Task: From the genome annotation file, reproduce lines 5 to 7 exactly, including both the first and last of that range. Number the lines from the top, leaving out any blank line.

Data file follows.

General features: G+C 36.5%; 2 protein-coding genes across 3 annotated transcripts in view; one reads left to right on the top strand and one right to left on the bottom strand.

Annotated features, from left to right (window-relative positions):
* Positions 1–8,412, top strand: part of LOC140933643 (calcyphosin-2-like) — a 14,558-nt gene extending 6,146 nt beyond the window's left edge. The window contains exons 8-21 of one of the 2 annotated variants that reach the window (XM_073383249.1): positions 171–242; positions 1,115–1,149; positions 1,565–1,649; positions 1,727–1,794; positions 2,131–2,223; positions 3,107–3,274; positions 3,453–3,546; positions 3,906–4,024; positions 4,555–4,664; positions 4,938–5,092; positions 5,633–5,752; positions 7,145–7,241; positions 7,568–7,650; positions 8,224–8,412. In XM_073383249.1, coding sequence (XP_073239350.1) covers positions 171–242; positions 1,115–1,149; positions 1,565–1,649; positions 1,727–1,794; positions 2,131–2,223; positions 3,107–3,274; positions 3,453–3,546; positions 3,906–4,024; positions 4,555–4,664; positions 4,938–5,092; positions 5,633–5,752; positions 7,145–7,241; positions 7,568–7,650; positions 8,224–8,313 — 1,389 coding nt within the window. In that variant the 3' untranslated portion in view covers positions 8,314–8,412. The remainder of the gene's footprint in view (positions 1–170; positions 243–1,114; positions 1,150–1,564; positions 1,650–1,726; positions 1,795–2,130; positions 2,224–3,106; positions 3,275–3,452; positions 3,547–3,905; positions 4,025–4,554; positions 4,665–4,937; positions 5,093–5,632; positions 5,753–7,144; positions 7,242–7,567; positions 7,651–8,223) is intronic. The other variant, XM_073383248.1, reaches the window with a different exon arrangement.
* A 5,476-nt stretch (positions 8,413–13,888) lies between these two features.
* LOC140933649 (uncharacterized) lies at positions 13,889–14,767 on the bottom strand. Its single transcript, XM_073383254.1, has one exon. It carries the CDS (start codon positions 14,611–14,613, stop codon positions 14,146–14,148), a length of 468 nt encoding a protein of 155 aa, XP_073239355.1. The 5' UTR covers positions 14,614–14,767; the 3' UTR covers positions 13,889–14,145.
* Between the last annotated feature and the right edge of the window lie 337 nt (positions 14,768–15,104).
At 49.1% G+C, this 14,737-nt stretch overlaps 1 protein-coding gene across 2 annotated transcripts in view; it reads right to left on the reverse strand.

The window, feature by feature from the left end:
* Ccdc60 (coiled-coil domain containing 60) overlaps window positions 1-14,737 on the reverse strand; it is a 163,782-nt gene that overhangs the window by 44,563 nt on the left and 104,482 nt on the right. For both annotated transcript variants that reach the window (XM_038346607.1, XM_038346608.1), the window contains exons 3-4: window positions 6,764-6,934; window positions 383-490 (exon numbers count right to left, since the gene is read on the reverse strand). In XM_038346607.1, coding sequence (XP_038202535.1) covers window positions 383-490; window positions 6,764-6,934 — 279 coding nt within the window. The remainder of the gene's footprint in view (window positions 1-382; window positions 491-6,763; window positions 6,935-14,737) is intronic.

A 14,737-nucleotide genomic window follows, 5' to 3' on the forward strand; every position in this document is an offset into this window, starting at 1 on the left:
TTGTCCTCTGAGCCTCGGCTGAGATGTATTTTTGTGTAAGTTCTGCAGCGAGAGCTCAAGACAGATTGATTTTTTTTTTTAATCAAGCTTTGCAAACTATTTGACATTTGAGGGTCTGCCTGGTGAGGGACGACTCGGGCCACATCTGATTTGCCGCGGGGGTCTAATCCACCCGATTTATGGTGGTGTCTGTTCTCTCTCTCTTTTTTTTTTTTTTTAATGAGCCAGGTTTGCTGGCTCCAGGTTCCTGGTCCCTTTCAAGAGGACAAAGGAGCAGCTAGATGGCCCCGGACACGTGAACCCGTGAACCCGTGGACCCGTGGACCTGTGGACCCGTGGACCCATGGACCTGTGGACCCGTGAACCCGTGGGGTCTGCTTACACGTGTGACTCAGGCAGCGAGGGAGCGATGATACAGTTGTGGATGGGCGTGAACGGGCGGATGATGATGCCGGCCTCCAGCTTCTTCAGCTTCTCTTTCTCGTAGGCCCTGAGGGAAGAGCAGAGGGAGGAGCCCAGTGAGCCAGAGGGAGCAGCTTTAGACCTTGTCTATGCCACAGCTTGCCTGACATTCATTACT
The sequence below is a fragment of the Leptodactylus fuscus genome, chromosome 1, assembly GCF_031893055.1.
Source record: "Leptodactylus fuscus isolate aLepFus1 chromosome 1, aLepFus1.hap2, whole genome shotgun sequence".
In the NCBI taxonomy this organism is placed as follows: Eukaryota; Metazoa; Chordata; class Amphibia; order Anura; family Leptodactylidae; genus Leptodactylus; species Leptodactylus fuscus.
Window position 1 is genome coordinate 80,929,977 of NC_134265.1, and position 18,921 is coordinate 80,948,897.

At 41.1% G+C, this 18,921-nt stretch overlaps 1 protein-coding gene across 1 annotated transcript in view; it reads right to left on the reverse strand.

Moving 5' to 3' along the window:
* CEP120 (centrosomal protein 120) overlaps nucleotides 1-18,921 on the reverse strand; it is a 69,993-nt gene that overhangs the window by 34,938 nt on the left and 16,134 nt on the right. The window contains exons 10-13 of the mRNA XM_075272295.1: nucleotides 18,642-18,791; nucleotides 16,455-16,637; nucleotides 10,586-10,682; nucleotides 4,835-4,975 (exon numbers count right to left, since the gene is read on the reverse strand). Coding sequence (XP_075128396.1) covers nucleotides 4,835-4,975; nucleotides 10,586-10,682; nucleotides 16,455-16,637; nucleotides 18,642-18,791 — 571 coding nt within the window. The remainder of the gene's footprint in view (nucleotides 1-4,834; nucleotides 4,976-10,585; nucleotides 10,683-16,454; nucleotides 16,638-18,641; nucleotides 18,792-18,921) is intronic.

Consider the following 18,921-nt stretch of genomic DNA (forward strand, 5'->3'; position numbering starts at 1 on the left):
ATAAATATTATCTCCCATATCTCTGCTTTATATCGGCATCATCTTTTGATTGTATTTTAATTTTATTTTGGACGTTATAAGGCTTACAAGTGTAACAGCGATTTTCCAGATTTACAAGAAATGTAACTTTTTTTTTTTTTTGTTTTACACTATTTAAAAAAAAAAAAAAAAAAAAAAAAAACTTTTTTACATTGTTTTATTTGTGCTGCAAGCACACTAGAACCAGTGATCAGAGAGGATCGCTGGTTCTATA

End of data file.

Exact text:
* LOC140933649 (uncharacterized) lies at positions 13,889–14,767 on the bottom strand. Its single transcript, XM_073383254.1, has one exon. It carries the CDS (start codon positions 14,611–14,613, stop codon positions 14,146–14,148), a length of 468 nt encoding a protein of 155 aa, XP_073239355.1. The 5' UTR covers positions 14,614–14,767; the 3' UTR covers positions 13,889–14,145.
* Between the last annotated feature and the right edge of the window lie 337 nt (positions 14,768–15,104).
At 49.1% G+C, this 14,737-nt stretch overlaps 1 protein-coding gene across 2 annotated transcripts in view; it reads right to left on the reverse strand.